Once thought of as weapons of war, commercial use of drones is now on the rise, with companies like Amazon jostling to position themselves at the forefront of the market (launching futuristic initiatives such as Prime Air and filing patent applications for inventions like flying warehouses). In the medical industry, drones have been trialled for the delivery of blood and medicines to remote areas, including in Rwanda and the US. But what, if anything, might drones bring to the sports industry? Do they have more to offer than the – admittedly appealing but arguably impractical (at least from a safety point of view) – idea of having a beer delivered to you in your seat at the stadium?
Whilst many wrote off the ‘flying bar’ concept as a gimmick, it was a very real venture and its refusal by the US Federal Aviation Administration is a good example of the current confines around the expansion of commercial drone use. The challenge is to capitalise on the commercial and technological potential of drones whilst navigating a complex and developing area of law.
In the UK, the regulatory regime is comparatively flexible, though the Civil Aviation Authority imposes certain key restrictions, which differ depending on the drone size/weight (generally measured in ‘Maximum Take Off Mass’) and the location in which they are being operated (the general position unsurprisingly being that the more built-up the area, the more stringent the requirements). Importantly, pursuant to Articles 94 and 95 of the Air Navigation Order 2016, permission from the CAA is required for any organisation or individual wishing to:
- fly a drone during commercial operations; and/or
- fly a camera-fitted drone within congested areas or within specified distances of people or certain properties (vehicles, vessels or structures).
OfCom also regulates the use of certain frequencies, which can present technological difficulties for certain drone-based operations.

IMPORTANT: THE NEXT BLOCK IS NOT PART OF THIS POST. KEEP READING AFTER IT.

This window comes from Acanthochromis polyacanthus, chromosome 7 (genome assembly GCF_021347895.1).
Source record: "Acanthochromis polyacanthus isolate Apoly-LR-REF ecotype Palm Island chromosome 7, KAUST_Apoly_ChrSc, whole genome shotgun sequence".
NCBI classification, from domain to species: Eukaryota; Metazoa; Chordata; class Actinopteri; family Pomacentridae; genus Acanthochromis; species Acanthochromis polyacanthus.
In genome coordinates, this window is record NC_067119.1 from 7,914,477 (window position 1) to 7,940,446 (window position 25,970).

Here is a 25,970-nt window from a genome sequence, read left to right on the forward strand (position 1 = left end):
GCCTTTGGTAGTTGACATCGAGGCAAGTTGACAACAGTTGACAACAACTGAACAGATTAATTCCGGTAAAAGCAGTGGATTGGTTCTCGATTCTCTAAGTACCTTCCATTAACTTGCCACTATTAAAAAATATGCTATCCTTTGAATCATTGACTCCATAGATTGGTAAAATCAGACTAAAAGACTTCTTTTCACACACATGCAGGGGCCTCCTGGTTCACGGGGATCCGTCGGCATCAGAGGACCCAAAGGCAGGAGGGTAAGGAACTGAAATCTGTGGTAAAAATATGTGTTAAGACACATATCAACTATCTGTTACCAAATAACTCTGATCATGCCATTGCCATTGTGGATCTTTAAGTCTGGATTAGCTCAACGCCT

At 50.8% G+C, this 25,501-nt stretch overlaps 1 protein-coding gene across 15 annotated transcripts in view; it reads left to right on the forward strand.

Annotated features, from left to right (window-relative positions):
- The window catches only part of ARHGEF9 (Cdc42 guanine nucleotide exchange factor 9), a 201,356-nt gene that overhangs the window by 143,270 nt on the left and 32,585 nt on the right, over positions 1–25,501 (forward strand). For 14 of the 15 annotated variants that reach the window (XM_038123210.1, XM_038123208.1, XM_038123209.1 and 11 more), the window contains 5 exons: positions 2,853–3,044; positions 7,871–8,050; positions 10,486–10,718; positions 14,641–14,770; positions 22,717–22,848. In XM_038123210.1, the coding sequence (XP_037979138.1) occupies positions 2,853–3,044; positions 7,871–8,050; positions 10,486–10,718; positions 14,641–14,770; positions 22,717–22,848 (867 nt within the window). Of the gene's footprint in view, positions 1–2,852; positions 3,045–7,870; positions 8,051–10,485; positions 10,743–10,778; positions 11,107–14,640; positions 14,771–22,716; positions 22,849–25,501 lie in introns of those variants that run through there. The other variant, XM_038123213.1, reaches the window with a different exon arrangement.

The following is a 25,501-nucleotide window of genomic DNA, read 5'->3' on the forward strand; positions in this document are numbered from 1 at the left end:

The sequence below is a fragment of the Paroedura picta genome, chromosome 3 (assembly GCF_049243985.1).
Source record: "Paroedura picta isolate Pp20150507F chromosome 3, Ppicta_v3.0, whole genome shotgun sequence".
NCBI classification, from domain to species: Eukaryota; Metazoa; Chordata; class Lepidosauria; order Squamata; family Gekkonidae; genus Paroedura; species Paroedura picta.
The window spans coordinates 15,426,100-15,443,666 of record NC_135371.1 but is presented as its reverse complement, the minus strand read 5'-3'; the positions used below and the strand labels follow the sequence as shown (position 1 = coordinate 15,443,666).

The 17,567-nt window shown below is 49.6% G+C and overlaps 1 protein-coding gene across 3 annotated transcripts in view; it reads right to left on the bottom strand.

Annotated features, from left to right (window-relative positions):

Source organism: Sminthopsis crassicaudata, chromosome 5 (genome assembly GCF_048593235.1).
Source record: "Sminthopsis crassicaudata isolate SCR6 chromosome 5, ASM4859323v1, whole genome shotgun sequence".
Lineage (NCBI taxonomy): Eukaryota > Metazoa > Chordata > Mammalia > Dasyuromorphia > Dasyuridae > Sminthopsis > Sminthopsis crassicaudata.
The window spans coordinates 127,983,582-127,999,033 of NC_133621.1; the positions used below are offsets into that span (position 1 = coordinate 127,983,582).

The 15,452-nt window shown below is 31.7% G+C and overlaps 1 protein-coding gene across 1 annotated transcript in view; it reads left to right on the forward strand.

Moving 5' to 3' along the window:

Operators will also need to consider the privacy and data protection implications of their drone operations (particularly in densely populated areas), as well as their insurance and liability exposure, as EU legislation imposes minimum requirements and the principle of strict liability generally applies in relation to damage to persons or property caused by drones.
Enhancing the sports industry?
The legal framework therefore presents a raft of considerations for any organisation wishing to augment its business through the use of drones. In the sports industry, the wide potential of drones has already started to emerge in a number of fields:
- Broadcasting: given the flexibility and speed of drones, and the increasingly impressive on-board camera technology (including image stabilising) there is increasing potential for drones to replace and add to some of the functionalities of wired stadium camera systems like SkyCam, offering a multitude of angles and heights that wired cameras simply cannot. These are functionalities that some broadcasters are already starting to develop. The potential to make water-based sports like surfing or rowing more accessible to broadcasters has been hailed by some as a ‘game-changer’. There may even be potential for drones to assume referee functionalities (think TMO in the sky).